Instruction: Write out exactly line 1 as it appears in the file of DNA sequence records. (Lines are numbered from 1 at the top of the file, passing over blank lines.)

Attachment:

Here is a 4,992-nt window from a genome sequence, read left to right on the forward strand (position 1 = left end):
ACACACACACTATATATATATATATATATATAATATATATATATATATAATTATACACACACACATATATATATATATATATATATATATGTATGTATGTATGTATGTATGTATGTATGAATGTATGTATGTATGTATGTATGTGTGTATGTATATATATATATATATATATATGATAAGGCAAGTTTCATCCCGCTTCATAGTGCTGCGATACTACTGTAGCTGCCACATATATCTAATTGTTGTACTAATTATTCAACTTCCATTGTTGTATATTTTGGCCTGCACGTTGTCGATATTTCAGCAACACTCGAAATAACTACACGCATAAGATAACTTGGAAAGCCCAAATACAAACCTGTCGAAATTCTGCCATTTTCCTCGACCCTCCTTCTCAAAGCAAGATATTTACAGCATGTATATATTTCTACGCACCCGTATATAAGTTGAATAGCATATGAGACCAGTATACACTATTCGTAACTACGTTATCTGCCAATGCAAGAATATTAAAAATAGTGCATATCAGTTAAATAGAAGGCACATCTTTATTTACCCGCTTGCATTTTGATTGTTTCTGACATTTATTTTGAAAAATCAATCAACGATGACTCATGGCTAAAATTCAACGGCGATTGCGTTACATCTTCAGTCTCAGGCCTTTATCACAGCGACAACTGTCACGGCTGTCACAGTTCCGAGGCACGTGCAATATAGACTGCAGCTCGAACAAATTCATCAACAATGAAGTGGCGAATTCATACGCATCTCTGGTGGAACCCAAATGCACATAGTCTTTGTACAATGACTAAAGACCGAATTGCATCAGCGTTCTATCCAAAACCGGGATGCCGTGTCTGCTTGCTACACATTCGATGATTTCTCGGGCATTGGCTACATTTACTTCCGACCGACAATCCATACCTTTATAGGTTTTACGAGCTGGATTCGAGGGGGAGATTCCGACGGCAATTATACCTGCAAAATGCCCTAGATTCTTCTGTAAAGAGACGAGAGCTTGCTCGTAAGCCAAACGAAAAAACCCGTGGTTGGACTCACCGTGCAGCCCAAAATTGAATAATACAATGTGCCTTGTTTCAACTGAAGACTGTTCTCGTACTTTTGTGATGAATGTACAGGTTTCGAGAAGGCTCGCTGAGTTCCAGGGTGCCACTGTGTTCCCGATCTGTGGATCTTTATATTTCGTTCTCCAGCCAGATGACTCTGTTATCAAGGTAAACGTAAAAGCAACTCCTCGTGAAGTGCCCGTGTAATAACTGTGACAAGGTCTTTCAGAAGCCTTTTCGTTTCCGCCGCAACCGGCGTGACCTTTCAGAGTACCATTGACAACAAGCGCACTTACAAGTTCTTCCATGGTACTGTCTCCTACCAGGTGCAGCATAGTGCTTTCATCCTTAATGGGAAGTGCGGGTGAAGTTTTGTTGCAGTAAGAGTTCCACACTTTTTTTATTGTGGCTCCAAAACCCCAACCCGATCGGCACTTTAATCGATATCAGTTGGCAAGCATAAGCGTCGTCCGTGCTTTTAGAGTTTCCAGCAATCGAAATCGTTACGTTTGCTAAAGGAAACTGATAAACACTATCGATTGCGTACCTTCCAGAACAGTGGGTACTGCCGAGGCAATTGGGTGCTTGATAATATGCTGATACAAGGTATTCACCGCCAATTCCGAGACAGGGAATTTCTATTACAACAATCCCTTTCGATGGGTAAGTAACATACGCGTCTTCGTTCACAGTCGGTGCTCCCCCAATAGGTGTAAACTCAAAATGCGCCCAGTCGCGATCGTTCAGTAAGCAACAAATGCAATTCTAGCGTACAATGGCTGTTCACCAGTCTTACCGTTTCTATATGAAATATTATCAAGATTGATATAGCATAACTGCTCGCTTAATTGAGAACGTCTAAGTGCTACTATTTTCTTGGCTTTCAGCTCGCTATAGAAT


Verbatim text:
Here is a 4,992-nt window from a genome sequence, read left to right on the forward strand (position 1 = left end):